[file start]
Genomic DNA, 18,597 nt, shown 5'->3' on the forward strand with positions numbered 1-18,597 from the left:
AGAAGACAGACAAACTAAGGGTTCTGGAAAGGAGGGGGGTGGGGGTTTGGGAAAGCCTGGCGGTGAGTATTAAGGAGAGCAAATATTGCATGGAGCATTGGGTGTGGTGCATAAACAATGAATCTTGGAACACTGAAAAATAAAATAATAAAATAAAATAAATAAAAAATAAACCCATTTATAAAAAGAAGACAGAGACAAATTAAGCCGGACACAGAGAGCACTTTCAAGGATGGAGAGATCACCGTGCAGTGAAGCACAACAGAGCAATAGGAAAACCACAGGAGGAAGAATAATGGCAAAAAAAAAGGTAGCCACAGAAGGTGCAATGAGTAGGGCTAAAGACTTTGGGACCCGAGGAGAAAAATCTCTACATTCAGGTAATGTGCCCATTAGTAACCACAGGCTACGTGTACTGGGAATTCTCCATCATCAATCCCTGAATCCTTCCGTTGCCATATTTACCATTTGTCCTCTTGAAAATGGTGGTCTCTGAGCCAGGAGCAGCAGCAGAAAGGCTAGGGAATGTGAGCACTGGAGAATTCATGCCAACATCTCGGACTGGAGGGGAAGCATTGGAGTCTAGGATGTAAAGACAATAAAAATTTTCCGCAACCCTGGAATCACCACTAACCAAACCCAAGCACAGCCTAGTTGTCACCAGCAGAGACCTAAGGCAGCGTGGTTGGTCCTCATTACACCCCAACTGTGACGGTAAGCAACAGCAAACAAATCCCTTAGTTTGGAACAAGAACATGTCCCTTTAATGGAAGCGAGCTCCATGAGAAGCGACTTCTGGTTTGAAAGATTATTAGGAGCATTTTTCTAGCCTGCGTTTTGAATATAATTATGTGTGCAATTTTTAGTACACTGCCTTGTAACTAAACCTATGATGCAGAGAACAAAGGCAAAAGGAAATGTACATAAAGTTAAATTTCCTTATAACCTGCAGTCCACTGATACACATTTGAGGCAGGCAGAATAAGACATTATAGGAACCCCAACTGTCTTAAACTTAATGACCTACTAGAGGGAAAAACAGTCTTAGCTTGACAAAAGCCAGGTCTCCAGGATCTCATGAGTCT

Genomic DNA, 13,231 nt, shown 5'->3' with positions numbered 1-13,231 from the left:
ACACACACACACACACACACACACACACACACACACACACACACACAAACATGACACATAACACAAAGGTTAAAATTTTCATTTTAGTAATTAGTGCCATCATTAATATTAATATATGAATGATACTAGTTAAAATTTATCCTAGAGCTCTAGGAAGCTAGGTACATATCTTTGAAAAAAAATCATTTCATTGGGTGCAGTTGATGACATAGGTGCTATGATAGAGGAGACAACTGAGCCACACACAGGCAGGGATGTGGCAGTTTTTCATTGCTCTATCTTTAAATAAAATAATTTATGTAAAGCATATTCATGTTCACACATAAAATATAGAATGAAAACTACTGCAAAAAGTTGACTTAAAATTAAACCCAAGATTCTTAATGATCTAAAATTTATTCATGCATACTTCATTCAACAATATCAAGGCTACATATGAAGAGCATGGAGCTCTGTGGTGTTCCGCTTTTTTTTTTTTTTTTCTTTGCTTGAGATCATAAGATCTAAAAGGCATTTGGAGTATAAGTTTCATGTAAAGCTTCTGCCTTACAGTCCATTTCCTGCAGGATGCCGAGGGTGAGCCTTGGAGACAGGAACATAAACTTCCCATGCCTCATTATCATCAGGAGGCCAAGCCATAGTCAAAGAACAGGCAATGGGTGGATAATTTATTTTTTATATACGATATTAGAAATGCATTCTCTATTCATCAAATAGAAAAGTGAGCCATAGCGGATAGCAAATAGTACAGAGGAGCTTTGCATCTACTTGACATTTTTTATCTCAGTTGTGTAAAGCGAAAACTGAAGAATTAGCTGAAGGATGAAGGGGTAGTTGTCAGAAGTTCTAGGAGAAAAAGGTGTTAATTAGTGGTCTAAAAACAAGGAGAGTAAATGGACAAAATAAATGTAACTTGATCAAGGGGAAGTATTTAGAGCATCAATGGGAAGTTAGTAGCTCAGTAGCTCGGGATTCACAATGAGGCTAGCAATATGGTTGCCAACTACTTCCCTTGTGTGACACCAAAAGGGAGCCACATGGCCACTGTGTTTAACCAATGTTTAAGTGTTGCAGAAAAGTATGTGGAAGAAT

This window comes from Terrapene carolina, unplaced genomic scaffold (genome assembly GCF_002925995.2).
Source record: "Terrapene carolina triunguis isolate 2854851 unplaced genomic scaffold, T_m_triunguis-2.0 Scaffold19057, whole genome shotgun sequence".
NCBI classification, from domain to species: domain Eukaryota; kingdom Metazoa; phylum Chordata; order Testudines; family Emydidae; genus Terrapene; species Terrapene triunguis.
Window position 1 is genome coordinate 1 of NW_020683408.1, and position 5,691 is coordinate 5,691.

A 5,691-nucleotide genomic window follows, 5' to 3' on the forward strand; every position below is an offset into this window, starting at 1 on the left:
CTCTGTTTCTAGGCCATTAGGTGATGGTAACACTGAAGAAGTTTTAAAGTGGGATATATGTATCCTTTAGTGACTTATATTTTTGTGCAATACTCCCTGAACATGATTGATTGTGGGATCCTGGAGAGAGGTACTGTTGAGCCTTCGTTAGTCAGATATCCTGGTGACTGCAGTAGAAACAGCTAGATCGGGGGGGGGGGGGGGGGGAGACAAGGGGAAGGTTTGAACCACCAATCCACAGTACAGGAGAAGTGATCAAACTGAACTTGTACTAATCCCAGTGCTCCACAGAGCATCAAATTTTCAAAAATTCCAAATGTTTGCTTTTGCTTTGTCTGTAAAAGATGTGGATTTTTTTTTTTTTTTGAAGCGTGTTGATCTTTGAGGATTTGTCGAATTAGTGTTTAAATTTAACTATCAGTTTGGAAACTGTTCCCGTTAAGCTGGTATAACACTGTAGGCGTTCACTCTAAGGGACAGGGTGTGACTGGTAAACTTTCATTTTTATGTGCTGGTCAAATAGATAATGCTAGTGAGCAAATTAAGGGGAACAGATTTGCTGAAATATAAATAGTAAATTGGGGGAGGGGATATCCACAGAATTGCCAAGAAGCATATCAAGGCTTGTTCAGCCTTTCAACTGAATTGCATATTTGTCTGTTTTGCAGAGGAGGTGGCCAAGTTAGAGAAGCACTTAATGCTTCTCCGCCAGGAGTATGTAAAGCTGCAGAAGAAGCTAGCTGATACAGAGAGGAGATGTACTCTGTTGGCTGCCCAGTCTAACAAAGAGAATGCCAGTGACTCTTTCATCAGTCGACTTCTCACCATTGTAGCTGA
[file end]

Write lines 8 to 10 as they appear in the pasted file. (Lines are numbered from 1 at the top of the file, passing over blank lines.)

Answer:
Window position 1 is genome coordinate 1 of NW_020683408.1, and position 5,691 is coordinate 5,691.

A 5,691-nucleotide genomic window follows, 5' to 3' on the forward strand; every position below is an offset into this window, starting at 1 on the left:
CTCTGTTTCTAGGCCATTAGGTGATGGTAACACTGAAGAAGTTTTAAAGTGGGATATATGTATCCTTTAGTGACTTATATTTTTGTGCAATACTCCCTGAACATGATTGATTGTGGGATCCTGGAGAGAGGTACTGTTGAGCCTTCGTTAGTCAGATATCCTGGTGACTGCAGTAGAAACAGCTAGATCGGGGGGGGGGGGGGGGGGAGACAAGGGGAAGGTTTGAACCACCAATCCACAGTACAGGAGAAGTGATCAAACTGAACTTGTACTAATCCCAGTGCTCCACAGAGCATCAAATTTTCAAAAATTCCAAATGTTTGCTTTTGCTTTGTCTGTAAAAGATGTGGATTTTTTTTTTTTTTTGAAGCGTGTTGATCTTTGAGGATTTGTCGAATTAGTGTTTAAATTTAACTATCAGTTTGGAAACTGTTCCCGTTAAGCTGGTATAACACTGTAGGCGTTCACTCTAAGGGACAGGGTGTGACTGGTAAACTTTCATTTTTATGTGCTGGTCAAATAGATAATGCTAGTGAGCAAATTAAGGGGAACAGATTTGCTGAAATATAAATAGTAAATTGGGGGAGGGGATATCCACAGAATTGCCAAGAAGCATATCAAGGCTTGTTCAGCCTTTCAACTGAATTGCATATTTGTCTGTTTTGCAGAGGAGGTGGCCAAGTTAGAGAAGCACTTAATGCTTCTCCGCCAGGAGTATGTAAAGCTGCAGAAGAAGCTAGCTGATACAGAGAGGAGATGTACTCTGTTGGCTGCCCAGTCTAACAAAGAGAATGCCAGTGACTCTTTCATCAGTCGACTTCTCACCATTGTAGCTGA